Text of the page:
What Other Psych Experiments Are Companies Secretly Running On You?

The Citizen's Guide to the Future
July 30 2014 4:47 PM

What Other Secret Experiments Are Companies Running on You?

Facebook, OkCupid experiments
Tech companies have discovered the joy of turning their customers into lab rats.

Edward Fielding / Shutterstock.com

Facebook and the dating site OkCupid have each recently admitted to running secret experiments on their users.

Facebook loaded some users’ news feeds with more negative posts from their friends and family to see if it would make them less happy and engaged with the site. (Surprise: It did.) OkCupid lied to some users about their compatibility with potential dates to see if they’d still get together. (Surprise: They did, although not quite as often as they got together with people with whom they were actually compatible.)

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Both experiments led to consternation among users who didn’t appreciate being treated as psych subjects without their knowledge. But OKCupid co-founder Christian Rudder set the whiners straight with a blog post vindicating the site’s actions. “Guess what, everybody: If you use the Internet, you’re the subject of hundreds of experiments at any given time, on every site. That’s how websites work.” The Harvard Business Review agrees: “The real problem in corporate America isn’t too many experiments—it’s too few.”

Will Oremus Will Oremus

Will Oremus is Slate's senior technology writer.

Thus reassured that we’re the crazy ones for expecting companies not to deceive us about their products and business practices, we couldn’t help but wonder: What other totally ethical clandestine experiments might our corporate overlords be running in the name of science and profit?

We won’t know until they deign to tell us. (Not that they owe us anything, of course. We’re just data points!) But here are a few guesses, along with the contributions to human knowledge that they might be expected to yield.

  • Does food poisoning make people less happy? Yelp investigates by switching its worst-rated sushi restaurants’ reviews with those of its most highly rated.
    Hypothesis: Some people will get sick, but others will eat the bad sushi and give it five stars.
  • Are alcohol’s effects partly psychosomatic? Inspired by the keg party episode from Freaks and Geeks, Anheuser-Busch substitutes O’Douls for Bud Light in every third six-pack.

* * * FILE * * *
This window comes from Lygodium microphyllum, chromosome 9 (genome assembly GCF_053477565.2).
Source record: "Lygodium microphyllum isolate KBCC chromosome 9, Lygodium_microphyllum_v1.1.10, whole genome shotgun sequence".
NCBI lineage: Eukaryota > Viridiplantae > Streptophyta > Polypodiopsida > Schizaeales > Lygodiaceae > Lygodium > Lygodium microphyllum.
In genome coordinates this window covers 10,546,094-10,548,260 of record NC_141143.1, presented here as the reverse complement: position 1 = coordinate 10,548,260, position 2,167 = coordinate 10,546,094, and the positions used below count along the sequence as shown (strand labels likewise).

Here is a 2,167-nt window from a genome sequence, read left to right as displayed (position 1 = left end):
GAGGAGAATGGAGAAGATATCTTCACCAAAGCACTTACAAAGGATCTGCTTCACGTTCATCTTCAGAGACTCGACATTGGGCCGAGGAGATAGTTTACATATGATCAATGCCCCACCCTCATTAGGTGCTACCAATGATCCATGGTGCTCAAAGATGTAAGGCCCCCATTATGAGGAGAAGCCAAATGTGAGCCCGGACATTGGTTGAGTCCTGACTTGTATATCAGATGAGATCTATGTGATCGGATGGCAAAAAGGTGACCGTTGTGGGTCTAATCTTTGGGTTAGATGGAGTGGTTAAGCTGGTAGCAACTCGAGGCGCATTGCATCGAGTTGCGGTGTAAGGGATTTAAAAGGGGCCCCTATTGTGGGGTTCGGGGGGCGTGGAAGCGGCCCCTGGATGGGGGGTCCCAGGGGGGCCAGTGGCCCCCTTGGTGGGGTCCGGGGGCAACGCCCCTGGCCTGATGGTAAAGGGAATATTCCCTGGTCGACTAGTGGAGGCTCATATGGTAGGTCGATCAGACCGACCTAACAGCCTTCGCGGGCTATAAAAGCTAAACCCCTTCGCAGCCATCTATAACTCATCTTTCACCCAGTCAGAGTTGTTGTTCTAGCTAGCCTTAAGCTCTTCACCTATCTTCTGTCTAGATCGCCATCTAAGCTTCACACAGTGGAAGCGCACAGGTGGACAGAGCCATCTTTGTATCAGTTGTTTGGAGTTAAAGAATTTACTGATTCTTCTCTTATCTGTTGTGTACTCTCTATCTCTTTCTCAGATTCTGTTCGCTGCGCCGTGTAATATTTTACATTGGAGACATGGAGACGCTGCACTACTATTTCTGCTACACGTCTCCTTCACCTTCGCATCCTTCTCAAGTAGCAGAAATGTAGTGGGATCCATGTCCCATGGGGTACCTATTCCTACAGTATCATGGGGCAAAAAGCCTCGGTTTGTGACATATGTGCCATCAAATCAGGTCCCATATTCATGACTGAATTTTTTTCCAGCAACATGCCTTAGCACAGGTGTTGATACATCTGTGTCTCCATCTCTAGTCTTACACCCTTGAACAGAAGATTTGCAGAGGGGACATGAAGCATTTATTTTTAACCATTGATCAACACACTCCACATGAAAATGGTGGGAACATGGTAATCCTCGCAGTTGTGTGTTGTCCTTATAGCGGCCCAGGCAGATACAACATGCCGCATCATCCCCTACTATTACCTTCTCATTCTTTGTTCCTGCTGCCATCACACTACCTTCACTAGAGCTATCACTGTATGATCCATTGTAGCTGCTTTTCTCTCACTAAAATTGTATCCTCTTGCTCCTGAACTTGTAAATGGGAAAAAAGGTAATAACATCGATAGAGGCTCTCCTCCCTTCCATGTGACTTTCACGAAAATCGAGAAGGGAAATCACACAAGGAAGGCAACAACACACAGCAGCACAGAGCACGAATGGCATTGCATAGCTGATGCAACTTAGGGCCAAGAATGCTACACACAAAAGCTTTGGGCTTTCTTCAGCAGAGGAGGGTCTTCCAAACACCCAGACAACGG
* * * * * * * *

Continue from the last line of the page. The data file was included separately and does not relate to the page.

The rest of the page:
Hypothesis: Most customers will still act drunk, although some will wonder why their beer tastes slightly less metallic than usual.
  • Are counterfeit handbags really such a turn-off to fashionistas? Exploring cost-saving measures, Louis Vuitton tries replacing all the merchandise in a subset of its stores with knockoffs from New York City street vendors.
    Hypothesis: Kanye West
    will call for a boycott.
Companies conducting research
Why put the same product in every can when you could be conducting valuable scientific research?

Pavel L Photo and Video / Shutterstock.com

  • Is truth less profitable than fiction? The Mail Online runs an A/B test to find out whether real news stories get as many page-views as the ones it fabricates.
    Hypothesis: If you sensationalize the headlines enough, it makes very little difference.
  • Do empty inboxes make people lonely? The inquiring minds at Yahoo Mail introduce a software bug that halts delivery of messages to millions of users for days at a time.
    Hypothesis: Users will be sad and outraged, but most will not leave the service as long as Marissa Mayer
    apologizes very sincerely.
  • Are yuppie liberals as sensitive to gluten as they think? To get to the bottom of the latest food craze, Whole Foods injects gluten into some products labeled “gluten-free.”
    Hypothesis: Only a small percentage of customers will require hospitalization.
  • How gullible are heroin addicts? In the face of flagging sales, the Barksdale Crew renames its product and changes the caps from red to blue.
    Hypothesis: The junkies will eventually notice the difference, forcing the crew to strike a deal with Proposition Joe.
  • Nature or nurture? To help shed light on an age-old question, Cedars-Sinai Medical Center swaps 5 percent of babies at birth without notifying their parents.
    Hypothesis: Most parents will still love the children, and some will in fact greatly prefer them to their biological spawn.
  • Is one religion as good as the next? A scientifically curious group of priests, rabbis, and imams investigate by trading sermons for a few weeks.
    Hypothesis: Admission rates to heaven will remain unchanged.

Previously in Slate:

Future Tense is a partnership of SlateNew America, and Arizona State University.

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